Breast Cancer

, Volume 17, Issue 2, pp 86–91

Prediction of hormone sensitivity for breast cancers

Authors

    • Division of Breast and Endocrine Surgery, Department of SurgeryHyogo College of Medicine
  • Keiko Murase
    • Division of Breast and Endocrine Surgery, Department of SurgeryHyogo College of Medicine
  • Masaru Saito
    • Division of Breast and Endocrine Surgery, Department of SurgeryHyogo College of Medicine
  • Koushi Oh
    • Division of Breast and Endocrine Surgery, Department of SurgeryHyogo College of Medicine
Special Feature Breast cancer research from bench to bedside

DOI: 10.1007/s12282-009-0177-x

Cite this article as:
Miyoshi, Y., Murase, K., Saito, M. et al. Breast Cancer (2010) 17: 86. doi:10.1007/s12282-009-0177-x

Abstract

The classic action that leads to transcriptional activation of estrogen response genes mediated through estrogen receptors (ER) and the estrogen complex plays a pivotal role in the development of ER-positive breast cancers. In addition to this pathway, non-classic action and non-genomic action, both estrogen-dependent and estrogen-independent genomic actions have also been found to contribute to ER-positive tumor growth. Although the details of these mechanisms are not well known, participation of the growth factor signaling pathway is likely to be the most significant factor for acquisition of resistance to hormonal therapy. This resistance is mediated not only directly through cell growth promotion by growth factor signaling, but also through enhancement of alternative ER signaling pathways in addition to classic action. The reason why tamoxifen-insensitive ER-positive breast cancers respond to aromatase inhibitors may be explained, at least in part, by the different estrogen-related signaling pathways in which aromatase inhibitors may block estrogen signaling. In this paper we discuss the molecular mechanisms for resistance to hormonal therapy based on an understanding of estrogen signaling pathways.

Keywords

Breast cancerSignaling pathwayHormonal therapyGrowth factor

Introduction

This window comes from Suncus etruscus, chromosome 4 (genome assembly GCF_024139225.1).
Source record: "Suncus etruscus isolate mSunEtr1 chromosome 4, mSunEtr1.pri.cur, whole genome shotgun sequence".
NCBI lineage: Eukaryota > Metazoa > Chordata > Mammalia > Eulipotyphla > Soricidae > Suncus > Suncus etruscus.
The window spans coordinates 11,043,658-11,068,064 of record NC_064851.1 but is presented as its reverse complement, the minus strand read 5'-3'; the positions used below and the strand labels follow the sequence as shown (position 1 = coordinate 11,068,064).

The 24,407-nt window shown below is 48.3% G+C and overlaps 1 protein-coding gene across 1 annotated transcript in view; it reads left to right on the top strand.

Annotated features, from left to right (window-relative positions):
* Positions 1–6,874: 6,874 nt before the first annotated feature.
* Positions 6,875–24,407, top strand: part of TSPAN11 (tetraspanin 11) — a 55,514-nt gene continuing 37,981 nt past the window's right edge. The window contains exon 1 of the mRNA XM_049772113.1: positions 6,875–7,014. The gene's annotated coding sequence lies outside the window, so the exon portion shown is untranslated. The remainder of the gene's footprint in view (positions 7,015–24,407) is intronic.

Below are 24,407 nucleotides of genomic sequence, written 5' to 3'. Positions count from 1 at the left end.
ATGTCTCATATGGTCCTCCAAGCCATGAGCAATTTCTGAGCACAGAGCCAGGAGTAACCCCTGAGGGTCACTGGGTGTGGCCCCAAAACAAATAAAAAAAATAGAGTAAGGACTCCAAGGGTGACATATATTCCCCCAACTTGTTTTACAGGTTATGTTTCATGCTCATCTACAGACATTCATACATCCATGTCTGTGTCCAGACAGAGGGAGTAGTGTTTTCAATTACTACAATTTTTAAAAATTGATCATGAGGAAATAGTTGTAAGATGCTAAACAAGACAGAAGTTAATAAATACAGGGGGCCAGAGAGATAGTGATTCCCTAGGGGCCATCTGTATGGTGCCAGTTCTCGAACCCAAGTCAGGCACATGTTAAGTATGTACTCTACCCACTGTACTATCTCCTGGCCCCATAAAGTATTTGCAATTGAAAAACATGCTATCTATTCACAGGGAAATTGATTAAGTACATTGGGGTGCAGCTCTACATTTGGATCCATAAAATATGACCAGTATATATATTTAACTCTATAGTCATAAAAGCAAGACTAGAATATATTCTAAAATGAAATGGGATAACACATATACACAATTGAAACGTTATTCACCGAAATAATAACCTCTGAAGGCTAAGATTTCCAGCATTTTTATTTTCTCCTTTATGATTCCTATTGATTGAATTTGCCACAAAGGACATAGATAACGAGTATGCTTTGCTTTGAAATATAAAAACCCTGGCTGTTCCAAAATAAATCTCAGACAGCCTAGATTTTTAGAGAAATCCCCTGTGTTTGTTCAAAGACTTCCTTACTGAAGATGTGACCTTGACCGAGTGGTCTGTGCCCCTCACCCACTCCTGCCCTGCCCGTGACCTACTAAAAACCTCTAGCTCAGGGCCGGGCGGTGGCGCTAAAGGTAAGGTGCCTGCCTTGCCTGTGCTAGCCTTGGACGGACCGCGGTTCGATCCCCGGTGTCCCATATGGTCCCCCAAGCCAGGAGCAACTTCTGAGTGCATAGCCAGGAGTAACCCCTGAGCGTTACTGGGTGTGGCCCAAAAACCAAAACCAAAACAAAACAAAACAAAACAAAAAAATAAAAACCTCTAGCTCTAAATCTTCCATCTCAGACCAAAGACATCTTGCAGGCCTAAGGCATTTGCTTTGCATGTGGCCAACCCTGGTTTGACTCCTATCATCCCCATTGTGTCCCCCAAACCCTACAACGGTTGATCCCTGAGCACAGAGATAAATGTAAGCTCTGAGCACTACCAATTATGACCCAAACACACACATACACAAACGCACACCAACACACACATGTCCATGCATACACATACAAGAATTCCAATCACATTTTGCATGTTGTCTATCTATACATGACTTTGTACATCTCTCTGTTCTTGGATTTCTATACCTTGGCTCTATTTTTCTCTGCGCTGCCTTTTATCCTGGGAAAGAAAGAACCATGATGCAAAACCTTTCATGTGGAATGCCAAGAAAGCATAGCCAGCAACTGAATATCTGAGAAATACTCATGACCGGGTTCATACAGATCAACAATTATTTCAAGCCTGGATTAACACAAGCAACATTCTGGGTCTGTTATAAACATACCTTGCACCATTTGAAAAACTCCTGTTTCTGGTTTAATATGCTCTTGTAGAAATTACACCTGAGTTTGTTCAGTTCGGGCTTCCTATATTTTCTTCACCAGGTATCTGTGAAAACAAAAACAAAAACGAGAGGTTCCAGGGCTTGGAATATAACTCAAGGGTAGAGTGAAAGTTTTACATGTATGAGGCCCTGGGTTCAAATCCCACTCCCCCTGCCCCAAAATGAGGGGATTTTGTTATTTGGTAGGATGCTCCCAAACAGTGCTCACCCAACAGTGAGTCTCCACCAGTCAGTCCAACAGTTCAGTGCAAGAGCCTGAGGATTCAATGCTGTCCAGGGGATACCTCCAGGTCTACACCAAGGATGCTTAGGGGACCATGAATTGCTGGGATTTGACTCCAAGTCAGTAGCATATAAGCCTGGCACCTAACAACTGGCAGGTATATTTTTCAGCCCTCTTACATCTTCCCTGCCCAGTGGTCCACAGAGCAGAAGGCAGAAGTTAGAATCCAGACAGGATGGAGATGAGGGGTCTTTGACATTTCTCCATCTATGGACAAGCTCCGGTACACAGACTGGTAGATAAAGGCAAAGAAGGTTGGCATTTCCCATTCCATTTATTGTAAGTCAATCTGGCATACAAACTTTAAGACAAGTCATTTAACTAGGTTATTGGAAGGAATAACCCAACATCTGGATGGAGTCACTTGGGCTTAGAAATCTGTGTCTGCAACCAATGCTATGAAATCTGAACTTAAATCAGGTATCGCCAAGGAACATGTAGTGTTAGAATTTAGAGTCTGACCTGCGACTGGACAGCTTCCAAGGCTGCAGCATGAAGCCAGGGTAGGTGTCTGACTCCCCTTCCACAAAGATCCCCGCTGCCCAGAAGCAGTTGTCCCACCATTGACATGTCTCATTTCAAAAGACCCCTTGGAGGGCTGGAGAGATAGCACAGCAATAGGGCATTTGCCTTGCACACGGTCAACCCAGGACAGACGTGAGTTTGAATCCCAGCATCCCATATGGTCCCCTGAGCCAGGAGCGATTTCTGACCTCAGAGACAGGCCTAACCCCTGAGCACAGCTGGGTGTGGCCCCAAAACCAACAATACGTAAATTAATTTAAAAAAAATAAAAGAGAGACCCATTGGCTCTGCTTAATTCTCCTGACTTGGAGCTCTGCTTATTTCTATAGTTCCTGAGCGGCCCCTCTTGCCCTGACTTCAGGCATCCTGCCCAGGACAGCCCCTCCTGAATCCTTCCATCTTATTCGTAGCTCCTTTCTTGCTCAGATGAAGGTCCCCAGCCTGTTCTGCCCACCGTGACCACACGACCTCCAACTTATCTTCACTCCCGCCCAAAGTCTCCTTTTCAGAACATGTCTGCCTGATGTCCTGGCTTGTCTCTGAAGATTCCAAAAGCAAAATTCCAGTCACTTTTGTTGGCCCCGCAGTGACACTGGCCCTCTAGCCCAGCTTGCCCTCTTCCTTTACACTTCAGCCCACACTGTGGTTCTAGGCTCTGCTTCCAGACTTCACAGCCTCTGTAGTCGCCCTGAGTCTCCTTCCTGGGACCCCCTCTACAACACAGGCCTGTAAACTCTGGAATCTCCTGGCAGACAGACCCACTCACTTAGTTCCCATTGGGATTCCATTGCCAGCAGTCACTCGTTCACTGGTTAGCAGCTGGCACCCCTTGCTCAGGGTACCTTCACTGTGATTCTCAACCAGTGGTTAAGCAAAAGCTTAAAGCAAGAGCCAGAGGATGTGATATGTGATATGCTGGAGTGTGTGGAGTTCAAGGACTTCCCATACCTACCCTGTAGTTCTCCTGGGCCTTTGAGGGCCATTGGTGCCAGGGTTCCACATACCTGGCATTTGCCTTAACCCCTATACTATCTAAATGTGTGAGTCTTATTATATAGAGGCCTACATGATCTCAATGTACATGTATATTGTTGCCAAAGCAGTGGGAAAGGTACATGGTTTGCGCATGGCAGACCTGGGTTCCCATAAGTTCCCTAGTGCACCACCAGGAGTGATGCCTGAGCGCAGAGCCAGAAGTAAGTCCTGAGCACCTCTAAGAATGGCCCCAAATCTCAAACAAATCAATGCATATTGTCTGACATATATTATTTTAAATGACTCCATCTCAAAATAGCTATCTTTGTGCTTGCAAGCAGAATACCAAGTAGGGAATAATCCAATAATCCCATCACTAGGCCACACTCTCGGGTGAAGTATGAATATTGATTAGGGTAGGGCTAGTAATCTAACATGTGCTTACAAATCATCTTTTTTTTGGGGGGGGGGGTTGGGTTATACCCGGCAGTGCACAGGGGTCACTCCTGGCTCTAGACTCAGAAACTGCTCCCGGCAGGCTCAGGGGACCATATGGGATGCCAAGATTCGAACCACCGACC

Endocrine therapy that blocks estrogen signals is reportedly the most effective treatment strategy for patients with estrogen receptor (ER)-positive breast cancers both in metastatic and adjuvant settings. However, the effectiveness of this treatment is often restricted by the occurrence of resistance. As for hormonal agents, tamoxifen and aromatase inhibitors including anastrozole, letrozole, and exemestane are clinically available, and fulvestrant is likely to be introduced in the clinical setting in the near future. A phase III trial by Ellis et al. [1], in which the time-to-progression (TTP) curves for letrozole and tamoxifen in the first-line therapy for postmenopausal women with advanced breast cancer were compared, demonstrated the different phases of treatment failure. It is noteworthy that the first curve, which represents rapid progression within 3 months, was observed in both the group treated with letrozole and with tamoxifen. In this phase, tumors are speculated to be of the pan-endocrine resistance phenotype. Between 3 and 6 months, the TTP curves differentiated, and the breast cancers that were sensitive to letrozole but intrinsically resistant to tamoxifen were identified. After 6 months, the TTP curves of both groups decreased gradually at a slower pace. In this third phase, tumors initially respond but subsequently progress, which means acquisition of secondary resistance can be assumed. Since the difference between the two curves remains separate by about the same degree even after prolonged follow-up, second resistance to both letrozole and tamoxifen is likely to occur at the same rate. Thus, in advanced breast cancers, the existence of three different responses to endocrine therapy, i.e., pan-endocrine resistance, agent-selective resistance, and secondary acquired resistance, can be assumed. Similar resistance mechanisms are also evident in adjuvant settings since endocrine therapy is not effective for all ER-positive breast cancers. In order to overcome resistance to endocrine therapy, the mechanisms that initiate initial and secondary hormone insensitivity must be identified. In this review, we first describe the estrogen signaling pathways related to drug sensitivity and then discuss the prognostic factors for endocrine therapy.